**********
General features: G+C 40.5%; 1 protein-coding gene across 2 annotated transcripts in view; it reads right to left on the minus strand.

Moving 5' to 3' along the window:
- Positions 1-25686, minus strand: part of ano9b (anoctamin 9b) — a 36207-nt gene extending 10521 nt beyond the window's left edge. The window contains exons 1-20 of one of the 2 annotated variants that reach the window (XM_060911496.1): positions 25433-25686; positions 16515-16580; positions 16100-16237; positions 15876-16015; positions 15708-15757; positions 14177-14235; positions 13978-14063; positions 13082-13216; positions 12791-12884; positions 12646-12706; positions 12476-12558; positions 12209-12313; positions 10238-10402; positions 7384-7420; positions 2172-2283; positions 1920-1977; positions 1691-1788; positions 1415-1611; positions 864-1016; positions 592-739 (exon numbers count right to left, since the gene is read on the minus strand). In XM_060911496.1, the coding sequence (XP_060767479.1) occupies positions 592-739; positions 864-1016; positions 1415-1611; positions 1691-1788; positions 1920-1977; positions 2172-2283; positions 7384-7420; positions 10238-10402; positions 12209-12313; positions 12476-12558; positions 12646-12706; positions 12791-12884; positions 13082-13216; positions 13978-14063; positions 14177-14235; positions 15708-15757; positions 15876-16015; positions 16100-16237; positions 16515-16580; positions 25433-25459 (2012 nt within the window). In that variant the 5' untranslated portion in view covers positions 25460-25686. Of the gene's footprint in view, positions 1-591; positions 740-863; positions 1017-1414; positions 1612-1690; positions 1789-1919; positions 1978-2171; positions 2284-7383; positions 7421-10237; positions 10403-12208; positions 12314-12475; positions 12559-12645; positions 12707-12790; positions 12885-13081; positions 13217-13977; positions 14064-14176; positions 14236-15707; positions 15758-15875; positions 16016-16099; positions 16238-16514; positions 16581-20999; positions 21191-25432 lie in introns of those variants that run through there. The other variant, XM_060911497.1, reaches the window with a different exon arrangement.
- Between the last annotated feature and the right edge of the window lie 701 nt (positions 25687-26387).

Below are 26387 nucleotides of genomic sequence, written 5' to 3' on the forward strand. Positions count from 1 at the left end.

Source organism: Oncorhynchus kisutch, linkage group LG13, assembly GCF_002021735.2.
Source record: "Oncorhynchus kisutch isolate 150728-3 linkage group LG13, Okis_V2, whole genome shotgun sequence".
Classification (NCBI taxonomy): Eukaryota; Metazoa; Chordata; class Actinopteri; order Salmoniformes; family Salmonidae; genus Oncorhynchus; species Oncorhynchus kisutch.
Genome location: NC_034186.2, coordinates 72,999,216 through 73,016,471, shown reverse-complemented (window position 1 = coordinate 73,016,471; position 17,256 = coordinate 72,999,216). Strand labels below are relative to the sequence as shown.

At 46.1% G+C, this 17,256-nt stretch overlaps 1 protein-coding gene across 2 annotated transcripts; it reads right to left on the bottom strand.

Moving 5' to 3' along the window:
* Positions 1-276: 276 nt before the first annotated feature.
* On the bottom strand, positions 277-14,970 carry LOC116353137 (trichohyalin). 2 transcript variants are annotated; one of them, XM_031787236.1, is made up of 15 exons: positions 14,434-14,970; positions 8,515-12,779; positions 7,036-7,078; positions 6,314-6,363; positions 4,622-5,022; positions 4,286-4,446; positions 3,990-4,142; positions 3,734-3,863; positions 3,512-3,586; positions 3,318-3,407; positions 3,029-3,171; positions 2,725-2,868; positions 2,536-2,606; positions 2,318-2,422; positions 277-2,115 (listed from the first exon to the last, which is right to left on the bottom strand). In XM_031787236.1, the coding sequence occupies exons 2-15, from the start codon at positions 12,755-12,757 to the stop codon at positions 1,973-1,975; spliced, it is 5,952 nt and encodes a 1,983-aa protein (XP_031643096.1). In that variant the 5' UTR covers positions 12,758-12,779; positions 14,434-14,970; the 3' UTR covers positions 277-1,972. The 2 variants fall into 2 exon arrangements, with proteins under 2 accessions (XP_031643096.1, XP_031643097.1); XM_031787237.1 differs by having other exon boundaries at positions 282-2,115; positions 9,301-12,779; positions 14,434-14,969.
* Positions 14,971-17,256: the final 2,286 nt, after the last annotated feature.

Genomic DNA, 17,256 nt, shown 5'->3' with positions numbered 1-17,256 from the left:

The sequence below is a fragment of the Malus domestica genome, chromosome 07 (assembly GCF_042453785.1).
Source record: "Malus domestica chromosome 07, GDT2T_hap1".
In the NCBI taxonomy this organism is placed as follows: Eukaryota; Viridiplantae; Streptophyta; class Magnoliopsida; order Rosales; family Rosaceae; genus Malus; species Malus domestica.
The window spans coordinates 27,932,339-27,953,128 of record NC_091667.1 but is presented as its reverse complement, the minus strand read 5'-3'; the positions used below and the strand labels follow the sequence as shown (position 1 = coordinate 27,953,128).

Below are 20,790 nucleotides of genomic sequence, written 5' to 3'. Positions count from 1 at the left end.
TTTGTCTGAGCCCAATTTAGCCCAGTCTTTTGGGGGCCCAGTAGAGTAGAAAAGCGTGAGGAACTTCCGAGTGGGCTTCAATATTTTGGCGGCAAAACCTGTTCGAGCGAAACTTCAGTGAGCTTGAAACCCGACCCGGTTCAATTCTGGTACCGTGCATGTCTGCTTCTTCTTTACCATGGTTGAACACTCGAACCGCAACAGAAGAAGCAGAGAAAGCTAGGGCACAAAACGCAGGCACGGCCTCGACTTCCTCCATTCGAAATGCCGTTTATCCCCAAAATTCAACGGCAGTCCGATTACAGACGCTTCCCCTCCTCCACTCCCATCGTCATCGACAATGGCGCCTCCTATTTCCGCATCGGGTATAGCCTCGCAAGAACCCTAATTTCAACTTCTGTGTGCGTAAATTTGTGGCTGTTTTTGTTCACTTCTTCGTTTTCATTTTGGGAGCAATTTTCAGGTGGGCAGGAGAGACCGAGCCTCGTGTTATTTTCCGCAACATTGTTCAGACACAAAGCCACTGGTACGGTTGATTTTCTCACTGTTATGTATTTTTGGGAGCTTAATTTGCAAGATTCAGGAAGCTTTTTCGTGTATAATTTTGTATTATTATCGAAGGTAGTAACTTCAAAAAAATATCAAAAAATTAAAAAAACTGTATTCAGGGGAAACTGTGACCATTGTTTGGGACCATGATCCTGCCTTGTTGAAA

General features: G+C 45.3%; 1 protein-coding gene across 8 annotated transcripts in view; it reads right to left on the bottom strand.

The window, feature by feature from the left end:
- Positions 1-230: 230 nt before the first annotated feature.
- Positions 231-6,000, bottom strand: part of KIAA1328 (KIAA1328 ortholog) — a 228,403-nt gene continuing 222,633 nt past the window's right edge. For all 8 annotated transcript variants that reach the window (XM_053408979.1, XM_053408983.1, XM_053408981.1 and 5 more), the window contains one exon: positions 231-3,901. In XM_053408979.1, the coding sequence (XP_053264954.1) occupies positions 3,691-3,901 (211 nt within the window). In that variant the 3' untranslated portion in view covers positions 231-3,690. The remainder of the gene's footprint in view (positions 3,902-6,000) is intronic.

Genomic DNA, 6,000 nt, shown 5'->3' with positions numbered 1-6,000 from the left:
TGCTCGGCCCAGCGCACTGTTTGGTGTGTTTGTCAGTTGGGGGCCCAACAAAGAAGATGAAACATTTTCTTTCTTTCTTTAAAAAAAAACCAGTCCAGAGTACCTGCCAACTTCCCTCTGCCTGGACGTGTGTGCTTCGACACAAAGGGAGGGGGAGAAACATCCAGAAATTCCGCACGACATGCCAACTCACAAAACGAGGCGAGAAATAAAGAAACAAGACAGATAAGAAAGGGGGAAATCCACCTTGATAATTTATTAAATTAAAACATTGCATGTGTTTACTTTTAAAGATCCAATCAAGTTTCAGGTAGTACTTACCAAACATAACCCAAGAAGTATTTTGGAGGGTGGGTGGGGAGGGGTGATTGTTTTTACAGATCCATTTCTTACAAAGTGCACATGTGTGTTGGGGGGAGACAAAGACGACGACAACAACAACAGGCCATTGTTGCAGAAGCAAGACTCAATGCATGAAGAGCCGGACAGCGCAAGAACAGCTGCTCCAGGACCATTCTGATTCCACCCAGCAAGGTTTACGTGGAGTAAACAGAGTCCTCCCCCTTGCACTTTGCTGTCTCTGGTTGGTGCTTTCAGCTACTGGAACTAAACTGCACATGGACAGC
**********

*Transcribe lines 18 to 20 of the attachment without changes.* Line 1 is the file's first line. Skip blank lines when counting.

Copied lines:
In the NCBI taxonomy this organism is placed as follows: Eukaryota; Viridiplantae; Streptophyta; class Magnoliopsida; order Rosales; family Rosaceae; genus Malus; species Malus domestica.
The window spans coordinates 27,932,339-27,953,128 of record NC_091667.1 but is presented as its reverse complement, the minus strand read 5'-3'; the positions used below and the strand labels follow the sequence as shown (position 1 = coordinate 27,953,128).

Below are 20,790 nucleotides of genomic sequence, written 5' to 3'. Positions count from 1 at the left end.